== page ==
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China fakes nearly half a billion social media posts annually: study

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Researchers suggest that government employees, not regular citizens, are mostly responsible for paid postings

China's government is creating nearly 490 million fake online posts annually, according to a Harvard University study cited by the Guardian on Friday.

The study claims that many of these posts are posted by government employees paid to distract the public and defuse criticism of the ruling Communist party.

It had been thought that the vast majority of the "Fifty Percent Party", a virtual army of internet "shills" – people paid to make posts designed to simulate grassroots support – were mostly regular civilians. However, the study found that 99.3 percent of the 43,800 posts it examined were government employees.

The study suggested that the posts were usually part of a campaign tied to specific events and periods, such as the flood of posts that coincided with ethnic rioting in 2013.

Researchers used documents leaked from a Chinese propaganda office. According to the study, about half of the 488 million posts are published on government sites, with the other half going to social media networks.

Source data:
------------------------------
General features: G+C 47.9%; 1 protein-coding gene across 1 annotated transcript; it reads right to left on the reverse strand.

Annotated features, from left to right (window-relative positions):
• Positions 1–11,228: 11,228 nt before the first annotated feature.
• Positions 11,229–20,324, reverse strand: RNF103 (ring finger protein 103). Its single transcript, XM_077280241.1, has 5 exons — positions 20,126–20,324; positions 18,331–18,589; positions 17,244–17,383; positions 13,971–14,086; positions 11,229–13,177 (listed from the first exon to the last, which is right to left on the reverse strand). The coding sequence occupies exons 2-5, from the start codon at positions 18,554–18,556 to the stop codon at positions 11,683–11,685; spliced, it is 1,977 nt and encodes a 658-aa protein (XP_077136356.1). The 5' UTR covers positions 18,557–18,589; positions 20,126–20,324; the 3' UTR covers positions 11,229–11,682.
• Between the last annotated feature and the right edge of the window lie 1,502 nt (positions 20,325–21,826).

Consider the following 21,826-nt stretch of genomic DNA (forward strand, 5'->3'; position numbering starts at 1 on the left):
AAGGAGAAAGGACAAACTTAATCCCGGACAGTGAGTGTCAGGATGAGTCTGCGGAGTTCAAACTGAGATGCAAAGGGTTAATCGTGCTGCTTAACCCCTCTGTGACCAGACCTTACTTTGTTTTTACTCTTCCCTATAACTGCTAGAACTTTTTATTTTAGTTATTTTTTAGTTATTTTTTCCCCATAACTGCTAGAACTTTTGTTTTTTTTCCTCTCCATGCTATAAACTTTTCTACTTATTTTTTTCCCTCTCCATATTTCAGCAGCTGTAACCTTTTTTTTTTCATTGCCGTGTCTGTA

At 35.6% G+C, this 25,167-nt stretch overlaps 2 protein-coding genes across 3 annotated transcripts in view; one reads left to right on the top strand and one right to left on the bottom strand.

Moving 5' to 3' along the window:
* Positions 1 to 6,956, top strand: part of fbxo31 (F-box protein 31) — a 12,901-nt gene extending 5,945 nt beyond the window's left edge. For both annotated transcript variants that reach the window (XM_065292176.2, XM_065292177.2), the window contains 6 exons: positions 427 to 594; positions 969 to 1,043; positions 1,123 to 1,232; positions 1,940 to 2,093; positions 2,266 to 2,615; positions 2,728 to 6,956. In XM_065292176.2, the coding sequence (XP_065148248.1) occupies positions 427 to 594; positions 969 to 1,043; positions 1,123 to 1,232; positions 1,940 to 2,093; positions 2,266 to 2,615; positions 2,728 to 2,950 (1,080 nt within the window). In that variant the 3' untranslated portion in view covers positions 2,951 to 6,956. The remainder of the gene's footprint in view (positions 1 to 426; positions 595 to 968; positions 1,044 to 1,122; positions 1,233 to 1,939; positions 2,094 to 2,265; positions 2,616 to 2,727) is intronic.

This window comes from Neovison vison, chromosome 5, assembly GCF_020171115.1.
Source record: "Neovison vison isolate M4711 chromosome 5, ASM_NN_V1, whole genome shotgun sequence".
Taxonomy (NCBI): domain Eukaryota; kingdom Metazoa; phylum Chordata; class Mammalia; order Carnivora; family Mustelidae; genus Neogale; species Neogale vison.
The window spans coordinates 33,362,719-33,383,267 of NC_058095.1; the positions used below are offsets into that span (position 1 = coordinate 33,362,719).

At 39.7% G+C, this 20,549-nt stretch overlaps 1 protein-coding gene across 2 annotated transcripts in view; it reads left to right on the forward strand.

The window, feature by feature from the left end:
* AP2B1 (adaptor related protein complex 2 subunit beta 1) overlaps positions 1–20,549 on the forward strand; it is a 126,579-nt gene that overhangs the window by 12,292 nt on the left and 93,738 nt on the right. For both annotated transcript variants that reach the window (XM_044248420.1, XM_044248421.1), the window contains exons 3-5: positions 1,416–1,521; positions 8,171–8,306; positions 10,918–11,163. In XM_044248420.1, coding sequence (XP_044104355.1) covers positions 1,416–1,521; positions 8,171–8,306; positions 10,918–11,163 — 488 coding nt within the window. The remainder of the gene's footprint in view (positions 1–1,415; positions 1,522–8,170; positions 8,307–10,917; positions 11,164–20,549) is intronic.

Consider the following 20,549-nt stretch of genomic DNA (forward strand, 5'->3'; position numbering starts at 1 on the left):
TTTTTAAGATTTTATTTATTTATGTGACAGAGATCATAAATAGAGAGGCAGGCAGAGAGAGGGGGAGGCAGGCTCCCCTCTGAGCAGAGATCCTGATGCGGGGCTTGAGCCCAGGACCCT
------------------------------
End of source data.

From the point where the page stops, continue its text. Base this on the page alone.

The study also suggested that contrary to previous beliefs, the shills are not trained to engage in debate and thus compel further argument. Instead, they are apparently told to take a positive tone with the goal of simply overwhelming the negative posts and distract readers.

“An argument in almost any human discussion is rarely an effective way to put an end to an opposing argument,” the Guardian quoted the study's authors as writing. “Letting an argument die, or changing the subject, usually works much better than picking an argument and getting someone’s back up (as new parents recognize fast).”

The study noted that China has "more than 1,300 social media companies and websites, and millions of posts authored every day by people all over the country", but that "the Chinese regime imposes extensive controls over of the entire system."

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